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The standards for plan confirmation in chapter 9 cases are a combination of the statutory requirements of 11 U.S.C. § 943(b) and those portions of 11 U.S.C. § 1129 (the chapter 11 confirmation standards) made applicable by 11 U.S.C. § 901(a). Section 943(b) lists seven general conditions required for confirmation of a plan. The court must confirm a plan if the following conditions are met:
Section 943(b)(1) requires as a condition for confirmation that the plan comply with the provisions of the Bankruptcy Code made applicable by sections 103(e) and 901(a) of the Bankruptcy Code. The most important of these for purposes of confirming a plan are those provisions of 11 U.S.C. § 1129 (i.e., § 1129(a)(2), (a)(3), (a)(6), (a)(8), (a)(10)) that are made applicable by 11 U.S.C. § 901(a). Section 1129(a)(8) requires, as a condition to confirmation, that the plan has been accepted by each class of claims or interests impaired under the plan. Therefore, if the plan proposes treatment for a class of creditors such that the class is impaired (i.e., the creditor's legal, equitable, or contractual rights are altered), then that class's acceptance is required. If the class is not impaired, then acceptance by that class is not required as a condition to confirmation. Under 11 U.S.C. § 1129(a)(10), the court may confirm the plan only if, should any class of claims be impaired under the plan, at least one impaired class has accepted the plan. If only one impaired class of creditors consents to the plan, plan confirmation is still possible under the "cram down" provisions of 11 U.S.C. § 1129(b). Under "cram down," if all other requirements are met except the § 1129(a)(8) requirement that all classes either be unimpaired or have accepted the plan, then the plan is confirmable if it does not discriminate unfairly and is fair and equitable.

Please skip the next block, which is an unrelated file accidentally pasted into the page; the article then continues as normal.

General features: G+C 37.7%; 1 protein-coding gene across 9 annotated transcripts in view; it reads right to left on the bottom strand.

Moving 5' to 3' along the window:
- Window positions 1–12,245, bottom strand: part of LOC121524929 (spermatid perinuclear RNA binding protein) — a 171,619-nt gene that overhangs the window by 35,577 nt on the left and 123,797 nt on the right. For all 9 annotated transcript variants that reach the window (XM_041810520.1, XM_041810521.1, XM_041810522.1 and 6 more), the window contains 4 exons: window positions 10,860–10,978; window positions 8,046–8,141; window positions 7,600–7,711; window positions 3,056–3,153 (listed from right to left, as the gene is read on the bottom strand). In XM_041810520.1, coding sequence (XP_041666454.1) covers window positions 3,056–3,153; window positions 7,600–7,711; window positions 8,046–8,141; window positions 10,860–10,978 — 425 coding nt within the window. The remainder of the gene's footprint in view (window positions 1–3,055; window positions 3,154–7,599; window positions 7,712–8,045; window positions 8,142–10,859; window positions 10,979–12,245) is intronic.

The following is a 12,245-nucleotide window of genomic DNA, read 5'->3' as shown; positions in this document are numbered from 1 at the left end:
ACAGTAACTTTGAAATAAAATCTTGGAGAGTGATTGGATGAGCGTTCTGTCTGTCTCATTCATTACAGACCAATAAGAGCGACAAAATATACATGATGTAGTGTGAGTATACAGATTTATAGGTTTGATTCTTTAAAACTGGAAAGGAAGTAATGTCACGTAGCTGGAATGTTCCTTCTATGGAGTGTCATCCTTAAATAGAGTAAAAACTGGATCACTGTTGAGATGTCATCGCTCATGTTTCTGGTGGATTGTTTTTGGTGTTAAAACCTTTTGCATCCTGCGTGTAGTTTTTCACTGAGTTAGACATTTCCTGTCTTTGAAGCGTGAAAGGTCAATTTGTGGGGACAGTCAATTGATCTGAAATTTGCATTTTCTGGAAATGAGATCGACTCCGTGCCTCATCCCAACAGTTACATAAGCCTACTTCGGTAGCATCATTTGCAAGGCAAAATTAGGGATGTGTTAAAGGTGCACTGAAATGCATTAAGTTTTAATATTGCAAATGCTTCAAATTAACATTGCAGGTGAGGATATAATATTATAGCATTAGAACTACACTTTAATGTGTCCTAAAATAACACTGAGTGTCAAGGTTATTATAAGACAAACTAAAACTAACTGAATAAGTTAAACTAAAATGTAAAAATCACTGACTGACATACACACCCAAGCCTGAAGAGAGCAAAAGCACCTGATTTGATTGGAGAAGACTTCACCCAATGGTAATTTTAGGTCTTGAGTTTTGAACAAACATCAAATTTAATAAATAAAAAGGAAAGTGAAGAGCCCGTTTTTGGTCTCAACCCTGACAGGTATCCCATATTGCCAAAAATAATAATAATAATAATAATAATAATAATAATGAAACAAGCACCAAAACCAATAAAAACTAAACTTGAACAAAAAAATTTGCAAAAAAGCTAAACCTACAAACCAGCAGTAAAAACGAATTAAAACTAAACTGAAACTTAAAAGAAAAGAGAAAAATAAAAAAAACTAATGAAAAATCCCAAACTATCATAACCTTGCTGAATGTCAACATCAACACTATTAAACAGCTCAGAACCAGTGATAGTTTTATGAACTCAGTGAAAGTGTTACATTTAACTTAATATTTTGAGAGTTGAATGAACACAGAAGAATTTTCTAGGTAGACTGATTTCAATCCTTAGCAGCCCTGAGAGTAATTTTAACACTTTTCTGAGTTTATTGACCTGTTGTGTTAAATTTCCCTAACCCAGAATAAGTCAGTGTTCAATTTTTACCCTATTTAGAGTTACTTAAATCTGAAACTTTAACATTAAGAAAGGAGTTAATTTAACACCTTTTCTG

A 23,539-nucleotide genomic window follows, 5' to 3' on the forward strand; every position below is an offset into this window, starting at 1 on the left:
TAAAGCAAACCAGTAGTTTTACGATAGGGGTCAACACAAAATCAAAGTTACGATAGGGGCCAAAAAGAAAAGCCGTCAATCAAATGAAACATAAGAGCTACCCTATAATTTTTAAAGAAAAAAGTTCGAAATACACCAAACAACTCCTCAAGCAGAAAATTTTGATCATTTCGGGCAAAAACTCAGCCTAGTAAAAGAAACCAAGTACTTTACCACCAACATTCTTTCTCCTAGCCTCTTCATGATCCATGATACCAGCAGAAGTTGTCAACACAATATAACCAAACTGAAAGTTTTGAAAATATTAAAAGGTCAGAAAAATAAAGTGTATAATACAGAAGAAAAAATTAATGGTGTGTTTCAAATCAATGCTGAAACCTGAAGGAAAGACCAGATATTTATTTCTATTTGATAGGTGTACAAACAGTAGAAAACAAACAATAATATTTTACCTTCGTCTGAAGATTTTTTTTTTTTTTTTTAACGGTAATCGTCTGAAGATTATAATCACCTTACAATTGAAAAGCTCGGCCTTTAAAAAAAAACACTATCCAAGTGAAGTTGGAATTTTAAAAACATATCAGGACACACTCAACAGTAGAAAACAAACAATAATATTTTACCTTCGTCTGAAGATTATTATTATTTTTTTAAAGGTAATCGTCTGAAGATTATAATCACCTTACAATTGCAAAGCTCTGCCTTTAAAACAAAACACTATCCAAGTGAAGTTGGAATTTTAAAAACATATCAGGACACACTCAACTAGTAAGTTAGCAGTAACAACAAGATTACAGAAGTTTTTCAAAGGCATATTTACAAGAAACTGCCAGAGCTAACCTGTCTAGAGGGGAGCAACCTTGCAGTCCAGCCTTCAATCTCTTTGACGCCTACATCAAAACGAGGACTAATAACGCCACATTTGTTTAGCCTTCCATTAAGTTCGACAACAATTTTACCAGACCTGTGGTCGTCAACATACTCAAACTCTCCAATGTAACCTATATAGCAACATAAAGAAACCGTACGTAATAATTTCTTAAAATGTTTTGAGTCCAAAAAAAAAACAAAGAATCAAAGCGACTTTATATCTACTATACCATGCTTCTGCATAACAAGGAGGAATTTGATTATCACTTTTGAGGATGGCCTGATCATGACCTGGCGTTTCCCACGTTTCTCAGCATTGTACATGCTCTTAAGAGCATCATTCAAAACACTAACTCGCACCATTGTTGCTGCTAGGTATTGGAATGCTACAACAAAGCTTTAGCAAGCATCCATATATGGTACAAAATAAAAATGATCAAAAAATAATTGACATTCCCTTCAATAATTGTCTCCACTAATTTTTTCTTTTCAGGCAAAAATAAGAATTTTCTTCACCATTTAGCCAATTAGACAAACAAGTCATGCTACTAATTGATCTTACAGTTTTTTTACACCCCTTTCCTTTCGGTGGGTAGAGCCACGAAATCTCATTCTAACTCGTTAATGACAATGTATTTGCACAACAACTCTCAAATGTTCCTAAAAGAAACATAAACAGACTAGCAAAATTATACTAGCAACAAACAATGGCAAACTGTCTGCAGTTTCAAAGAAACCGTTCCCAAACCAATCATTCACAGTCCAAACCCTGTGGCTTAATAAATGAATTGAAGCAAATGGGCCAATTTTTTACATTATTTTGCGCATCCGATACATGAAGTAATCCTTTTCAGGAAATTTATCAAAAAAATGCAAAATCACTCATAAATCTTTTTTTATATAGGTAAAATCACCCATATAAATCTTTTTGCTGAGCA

The requirement that the plan be in the "best interests of creditors" means something different under chapter 9 than under chapter 11. Under chapter 11, a plan is said to be in the "best interest of creditors" if creditors would receive as much under the plan as they would if the debtor were liquidated. 11 U.S.C. § 1129(a)(7)(A)(ii). Obviously, a different interpretation is needed in chapter 9 cases because a municipality's assets cannot be liquidated to pay creditors. In the chapter 9 context, the "best interests of creditors" test has generally been interpreted to mean that the plan must be better than other alternatives available to the creditors. See 6 COLLIER ON BANKRUPTCY § 943.03 (15th ed. rev. 2005). Generally speaking, the alternative to chapter 9 is dismissal of the case, permitting every creditor to fend for itself. An interpretation of the " best interests of creditors" test to require that the municipality devote all resources available to the repayment of creditors would appear to exceed the standard. The courts generally apply the test to require a reasonable effort by the municipal debtor that is a better alternative for its creditors than dismissal of the case. Id.
Parties in interest may object to confirmation, including creditors whose claims are affected by the plan, an organization of employees of the debtor, and other tax payers, as well as the Securities and Exchange Commission. 11 U.S.C. §§ 901(a), 943, 1109, 1128(b).